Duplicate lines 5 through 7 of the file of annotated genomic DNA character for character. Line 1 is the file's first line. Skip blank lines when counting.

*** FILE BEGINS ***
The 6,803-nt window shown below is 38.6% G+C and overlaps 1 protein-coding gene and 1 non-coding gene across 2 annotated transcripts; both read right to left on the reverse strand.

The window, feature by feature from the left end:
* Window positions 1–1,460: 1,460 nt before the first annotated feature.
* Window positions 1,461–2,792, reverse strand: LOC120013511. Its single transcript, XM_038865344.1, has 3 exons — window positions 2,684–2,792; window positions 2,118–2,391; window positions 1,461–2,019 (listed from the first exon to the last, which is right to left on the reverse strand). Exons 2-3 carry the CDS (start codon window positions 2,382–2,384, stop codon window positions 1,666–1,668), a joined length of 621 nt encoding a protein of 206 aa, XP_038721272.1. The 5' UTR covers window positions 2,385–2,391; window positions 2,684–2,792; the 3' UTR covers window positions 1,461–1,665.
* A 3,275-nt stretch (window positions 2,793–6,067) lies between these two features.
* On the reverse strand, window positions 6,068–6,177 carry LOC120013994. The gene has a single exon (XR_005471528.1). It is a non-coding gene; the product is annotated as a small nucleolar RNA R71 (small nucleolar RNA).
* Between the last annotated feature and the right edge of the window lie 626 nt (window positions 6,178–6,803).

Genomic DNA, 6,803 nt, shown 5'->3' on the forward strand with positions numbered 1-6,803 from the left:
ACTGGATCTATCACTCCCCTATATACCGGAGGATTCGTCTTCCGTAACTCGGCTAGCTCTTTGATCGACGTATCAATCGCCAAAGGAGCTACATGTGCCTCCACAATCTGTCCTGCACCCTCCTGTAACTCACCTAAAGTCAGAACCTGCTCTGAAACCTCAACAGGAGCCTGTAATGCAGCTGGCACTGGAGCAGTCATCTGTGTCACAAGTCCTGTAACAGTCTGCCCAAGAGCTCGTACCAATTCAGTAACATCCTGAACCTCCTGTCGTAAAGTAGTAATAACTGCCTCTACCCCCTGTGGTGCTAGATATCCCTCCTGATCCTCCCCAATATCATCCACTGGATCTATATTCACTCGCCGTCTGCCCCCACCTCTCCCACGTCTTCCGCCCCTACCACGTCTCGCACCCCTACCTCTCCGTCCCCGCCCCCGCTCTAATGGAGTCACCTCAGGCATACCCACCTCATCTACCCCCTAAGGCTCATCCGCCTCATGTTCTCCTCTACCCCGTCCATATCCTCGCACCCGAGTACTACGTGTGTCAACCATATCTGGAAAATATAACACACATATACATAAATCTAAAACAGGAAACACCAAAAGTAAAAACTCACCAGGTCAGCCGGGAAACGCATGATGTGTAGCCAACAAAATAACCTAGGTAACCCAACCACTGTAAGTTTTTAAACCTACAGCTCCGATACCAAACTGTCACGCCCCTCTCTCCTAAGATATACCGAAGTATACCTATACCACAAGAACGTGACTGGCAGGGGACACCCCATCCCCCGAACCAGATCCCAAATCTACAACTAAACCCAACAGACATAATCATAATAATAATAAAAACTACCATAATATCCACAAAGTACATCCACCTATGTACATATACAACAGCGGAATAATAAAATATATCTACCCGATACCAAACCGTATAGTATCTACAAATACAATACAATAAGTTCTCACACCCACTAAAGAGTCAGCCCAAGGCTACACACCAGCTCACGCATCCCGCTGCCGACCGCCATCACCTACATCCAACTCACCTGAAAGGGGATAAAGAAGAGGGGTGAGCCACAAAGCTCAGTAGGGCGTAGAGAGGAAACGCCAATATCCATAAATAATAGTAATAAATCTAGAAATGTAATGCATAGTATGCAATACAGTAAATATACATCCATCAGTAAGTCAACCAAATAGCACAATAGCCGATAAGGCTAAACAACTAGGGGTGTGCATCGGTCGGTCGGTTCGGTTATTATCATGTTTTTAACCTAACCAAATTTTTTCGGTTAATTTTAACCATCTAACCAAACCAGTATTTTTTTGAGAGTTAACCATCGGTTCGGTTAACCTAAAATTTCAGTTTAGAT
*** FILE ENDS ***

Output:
* A 3,275-nt stretch (window positions 2,793–6,067) lies between these two features.
* On the reverse strand, window positions 6,068–6,177 carry LOC120013994. The gene has a single exon (XR_005471528.1). It is a non-coding gene; the product is annotated as a small nucleolar RNA R71 (small nucleolar RNA).
* Between the last annotated feature and the right edge of the window lie 626 nt (window positions 6,178–6,803).